Benefits of Poetry for Students

Benefits of Poetry for Students

A class of 50 7th graders in a certain school in Oakland were once asked by their teacher, “Where are you from?” A session of brainstorming, drafting, lots of revision, peer revision and a conference with the teacher later, poetry spun out of their pens in heartwarming and heart-wrenching volumes. One such masterpiece goes like this:I am from laughter and jokeswhen my whole family is togetherand my aunts, grandma, and my mom are cooking foodand from the smells of tamales, enchiladas, posole, tacosand many other Mexican foods “Where statements talk facts and prose puts them all together, poetry sprinkles the pixie dust that helps you feel the magic. Consider this for example:“I am from a family that ate only beans and tortillas everyday;and from kids who would see the ice cream man passbut didn't have enough money to buy oneI am from a family who crossed the border to come herehiding from the cameras in the trees that wanted to catch them and from a family that had to sleep under a pile of rocks “Now think this 7th grader in the Oakland school who wrote the poem, stating the facts simply. Would you feel the pain? But you probably already know this, therefore, I will take you down another green alley that poetry has to offer. Did you think Keats and Cummings are just to be relished and repeated from memory at Thanksgiving? Think again.

Improves verbal skills and memory

If your usual reading material consists of newspapers, magazines and blogs, then you are unlikely to come across new words. Poetry opens up a whole new world of beautiful words that you can play around with in your writing spree.Apart from that, poetry involves decoding the sentences and coming to terms with new perspectives, thus putting your brain to use for the right outcomes. The common practice of memorizing poems wards of Alzheimer's as well.Academic benefits of learning poetryAt the 2012 U.S. Department of Education's Student Art Exhibit, Martha Kanter, undersecretary of education, praised arts education, claiming it teaches critical thinking and innovation, helping students see the big picture. She went on to say that all of these skills lead students to be more creative problem solvers.Reading and writing poetry calls for patience, concentration and attention to detail. It contributes a great deal in improving fluency. If you are a teacher, you can try out Elizabeth Mazzurco, a Kindergarten teacher's advice on how to go about it.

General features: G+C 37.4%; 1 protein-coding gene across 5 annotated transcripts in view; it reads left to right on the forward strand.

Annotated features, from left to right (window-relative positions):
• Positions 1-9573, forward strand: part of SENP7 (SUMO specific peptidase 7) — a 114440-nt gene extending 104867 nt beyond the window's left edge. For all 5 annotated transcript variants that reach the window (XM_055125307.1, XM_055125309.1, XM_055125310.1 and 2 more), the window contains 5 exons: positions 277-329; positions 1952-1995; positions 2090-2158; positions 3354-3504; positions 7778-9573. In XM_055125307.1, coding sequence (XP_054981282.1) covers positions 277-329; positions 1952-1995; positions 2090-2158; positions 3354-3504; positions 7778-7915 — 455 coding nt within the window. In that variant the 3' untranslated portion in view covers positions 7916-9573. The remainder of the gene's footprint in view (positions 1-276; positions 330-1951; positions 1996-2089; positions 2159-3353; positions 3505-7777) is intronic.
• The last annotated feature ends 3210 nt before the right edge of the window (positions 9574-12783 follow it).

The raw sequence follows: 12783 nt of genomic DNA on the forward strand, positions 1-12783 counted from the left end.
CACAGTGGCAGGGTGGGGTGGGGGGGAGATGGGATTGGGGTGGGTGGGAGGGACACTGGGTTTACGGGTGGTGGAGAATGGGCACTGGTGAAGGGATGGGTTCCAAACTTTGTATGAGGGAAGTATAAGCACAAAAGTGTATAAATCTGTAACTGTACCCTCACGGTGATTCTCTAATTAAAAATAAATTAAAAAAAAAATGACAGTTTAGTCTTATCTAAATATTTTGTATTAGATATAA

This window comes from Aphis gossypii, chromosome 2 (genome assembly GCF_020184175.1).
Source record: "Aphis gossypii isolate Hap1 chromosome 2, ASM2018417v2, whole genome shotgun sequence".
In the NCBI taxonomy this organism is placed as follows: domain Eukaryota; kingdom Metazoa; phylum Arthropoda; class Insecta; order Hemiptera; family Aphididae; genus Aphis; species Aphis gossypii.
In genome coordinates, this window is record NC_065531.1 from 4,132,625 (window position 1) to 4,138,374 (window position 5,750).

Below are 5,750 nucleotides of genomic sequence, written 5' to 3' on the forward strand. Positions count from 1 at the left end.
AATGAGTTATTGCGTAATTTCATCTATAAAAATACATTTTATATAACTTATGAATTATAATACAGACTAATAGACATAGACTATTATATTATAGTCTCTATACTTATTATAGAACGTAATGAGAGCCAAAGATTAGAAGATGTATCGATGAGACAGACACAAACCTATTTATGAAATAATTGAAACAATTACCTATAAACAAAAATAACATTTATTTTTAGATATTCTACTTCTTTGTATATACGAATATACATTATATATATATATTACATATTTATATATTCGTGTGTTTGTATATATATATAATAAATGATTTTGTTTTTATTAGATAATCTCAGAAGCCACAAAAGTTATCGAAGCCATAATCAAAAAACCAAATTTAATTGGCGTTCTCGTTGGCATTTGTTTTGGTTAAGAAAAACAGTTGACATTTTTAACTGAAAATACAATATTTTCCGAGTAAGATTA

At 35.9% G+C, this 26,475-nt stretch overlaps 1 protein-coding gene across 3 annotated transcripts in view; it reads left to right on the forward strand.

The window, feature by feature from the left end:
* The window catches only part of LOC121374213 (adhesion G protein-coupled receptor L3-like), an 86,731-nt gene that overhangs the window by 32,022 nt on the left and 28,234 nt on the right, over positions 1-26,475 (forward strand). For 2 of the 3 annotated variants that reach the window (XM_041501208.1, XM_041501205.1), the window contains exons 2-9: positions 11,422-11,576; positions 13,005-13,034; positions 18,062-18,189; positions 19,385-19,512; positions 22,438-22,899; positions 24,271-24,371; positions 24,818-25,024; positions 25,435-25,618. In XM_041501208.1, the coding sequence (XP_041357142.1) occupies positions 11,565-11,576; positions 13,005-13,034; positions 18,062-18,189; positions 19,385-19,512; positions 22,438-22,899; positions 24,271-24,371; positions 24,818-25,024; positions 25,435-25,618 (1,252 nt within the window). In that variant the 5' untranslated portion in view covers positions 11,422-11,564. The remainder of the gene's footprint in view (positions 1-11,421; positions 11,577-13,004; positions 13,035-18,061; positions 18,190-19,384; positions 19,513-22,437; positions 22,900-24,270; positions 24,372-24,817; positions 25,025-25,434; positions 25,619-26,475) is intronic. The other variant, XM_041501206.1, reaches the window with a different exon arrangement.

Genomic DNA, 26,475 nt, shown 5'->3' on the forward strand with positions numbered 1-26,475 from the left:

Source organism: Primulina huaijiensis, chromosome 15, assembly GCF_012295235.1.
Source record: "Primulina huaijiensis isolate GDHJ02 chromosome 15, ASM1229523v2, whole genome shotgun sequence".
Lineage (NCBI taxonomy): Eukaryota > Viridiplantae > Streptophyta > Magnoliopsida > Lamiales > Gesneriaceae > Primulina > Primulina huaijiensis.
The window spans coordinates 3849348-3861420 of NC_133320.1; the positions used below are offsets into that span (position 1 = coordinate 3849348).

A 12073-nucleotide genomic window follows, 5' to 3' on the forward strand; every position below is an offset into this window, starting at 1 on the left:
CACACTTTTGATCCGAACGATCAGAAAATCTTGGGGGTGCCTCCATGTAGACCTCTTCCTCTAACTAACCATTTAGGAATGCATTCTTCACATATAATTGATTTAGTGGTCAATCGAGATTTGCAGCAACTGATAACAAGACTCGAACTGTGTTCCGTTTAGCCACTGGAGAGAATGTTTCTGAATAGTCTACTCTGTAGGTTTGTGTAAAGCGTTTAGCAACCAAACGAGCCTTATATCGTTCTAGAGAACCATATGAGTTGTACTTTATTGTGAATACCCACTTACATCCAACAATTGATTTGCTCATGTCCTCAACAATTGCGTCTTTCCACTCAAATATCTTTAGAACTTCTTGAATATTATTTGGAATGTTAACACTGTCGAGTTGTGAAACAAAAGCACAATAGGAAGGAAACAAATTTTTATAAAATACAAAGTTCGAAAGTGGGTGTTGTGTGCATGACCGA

Finding your voice

Two roads diverged in a yellow wood,
And sorry I could not travel both
And be one traveler, long I stood
And looked down one as far as I could
To where it bent in the undergrowth

Robert Frost had some really intriguing poetry up his sleeve that could clear up the cloud and urge you to travel, like this excerpt from the poem “The Road Not Taken”. Poetry can open up your mind to new ideas, urging you to explore yourself in a newer and brighter light. It is an effective source of motivation for students to discover themselves and stand up to their beliefs.

Improves critical thinking

Poetry is not always straightforward. It beckons you to find your way through the winding avenues that it has to offer in bountiful. How is this better than prose? When you read prose, you generally indulge into a sprint through the lines turning yourself into a passive reader. But with poetry, reading between the lines becomes imperative since that is the only path towards comprehension. And this makes you an active reader. Therefore, English Language Learners (ELLs) have much to benefit from reading poetry.Additionally, metaphors and other figurative language encourage creativity and imagination of the readers. The precision of poetry teaches greater sensitivity to language, which frequent readers of poetry carry into their own writing and speaking.

Develops empathy and insight

The best part about poetry is that it can connect reader and writer, surpassing time and boundaries. This connection between emotion of readers and personal experience of the writer encourages the development of empathy. In 2011, The Guardian News reported that studies from the University at Buffalo indicate readers put themselves in the place of protagonist by reading, making them more sympathetic towards characters.You might have absolutely no idea about the Elizabethan era, but a dip in the Shakespearean pool might help you emerge enlightened, bringing in a whiff of the 17th century into thee modern day.

Encourages engagement with other art forms

The appreciation of art requires the same critical thinking that is required in poetry. Therefore, as soon as you feel at ease with poetry, you would come to like other art forms as well. And as you move forward, poetry becomes a part of you.So why don't you bring some poetry into your hearts, homes, classrooms and schools?


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